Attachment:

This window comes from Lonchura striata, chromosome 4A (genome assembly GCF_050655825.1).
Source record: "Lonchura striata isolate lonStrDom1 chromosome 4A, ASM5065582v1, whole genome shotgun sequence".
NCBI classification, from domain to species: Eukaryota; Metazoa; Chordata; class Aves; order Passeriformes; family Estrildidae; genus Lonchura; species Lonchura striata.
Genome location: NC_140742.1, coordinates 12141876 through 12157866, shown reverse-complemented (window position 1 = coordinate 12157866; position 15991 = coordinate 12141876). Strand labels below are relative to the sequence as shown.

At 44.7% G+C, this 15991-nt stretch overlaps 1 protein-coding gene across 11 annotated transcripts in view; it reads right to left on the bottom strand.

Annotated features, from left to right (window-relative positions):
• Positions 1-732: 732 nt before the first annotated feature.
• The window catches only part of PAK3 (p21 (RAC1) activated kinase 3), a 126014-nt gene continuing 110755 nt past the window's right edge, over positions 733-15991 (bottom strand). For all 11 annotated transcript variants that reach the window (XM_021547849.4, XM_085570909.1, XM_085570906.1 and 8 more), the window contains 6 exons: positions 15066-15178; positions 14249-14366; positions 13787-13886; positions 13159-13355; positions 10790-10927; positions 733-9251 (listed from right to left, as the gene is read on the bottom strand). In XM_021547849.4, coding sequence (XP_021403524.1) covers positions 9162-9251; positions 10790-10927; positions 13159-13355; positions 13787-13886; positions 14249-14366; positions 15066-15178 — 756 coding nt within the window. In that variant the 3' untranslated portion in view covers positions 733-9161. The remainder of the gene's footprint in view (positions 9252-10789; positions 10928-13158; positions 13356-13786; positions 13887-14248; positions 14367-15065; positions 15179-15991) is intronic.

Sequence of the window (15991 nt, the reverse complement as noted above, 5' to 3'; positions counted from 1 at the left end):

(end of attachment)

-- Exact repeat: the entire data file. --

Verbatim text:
This window comes from Lonchura striata, chromosome 4A (genome assembly GCF_050655825.1).
Source record: "Lonchura striata isolate lonStrDom1 chromosome 4A, ASM5065582v1, whole genome shotgun sequence".
NCBI classification, from domain to species: Eukaryota; Metazoa; Chordata; class Aves; order Passeriformes; family Estrildidae; genus Lonchura; species Lonchura striata.
Genome location: NC_140742.1, coordinates 12141876 through 12157866, shown reverse-complemented (window position 1 = coordinate 12157866; position 15991 = coordinate 12141876). Strand labels below are relative to the sequence as shown.

At 44.7% G+C, this 15991-nt stretch overlaps 1 protein-coding gene across 11 annotated transcripts in view; it reads right to left on the bottom strand.

Annotated features, from left to right (window-relative positions):
• Positions 1-732: 732 nt before the first annotated feature.
• The window catches only part of PAK3 (p21 (RAC1) activated kinase 3), a 126014-nt gene continuing 110755 nt past the window's right edge, over positions 733-15991 (bottom strand). For all 11 annotated transcript variants that reach the window (XM_021547849.4, XM_085570909.1, XM_085570906.1 and 8 more), the window contains 6 exons: positions 15066-15178; positions 14249-14366; positions 13787-13886; positions 13159-13355; positions 10790-10927; positions 733-9251 (listed from right to left, as the gene is read on the bottom strand). In XM_021547849.4, coding sequence (XP_021403524.1) covers positions 9162-9251; positions 10790-10927; positions 13159-13355; positions 13787-13886; positions 14249-14366; positions 15066-15178 — 756 coding nt within the window. In that variant the 3' untranslated portion in view covers positions 733-9161. The remainder of the gene's footprint in view (positions 9252-10789; positions 10928-13158; positions 13356-13786; positions 13887-14248; positions 14367-15065; positions 15179-15991) is intronic.

Sequence of the window (15991 nt, the reverse complement as noted above, 5' to 3'; positions counted from 1 at the left end):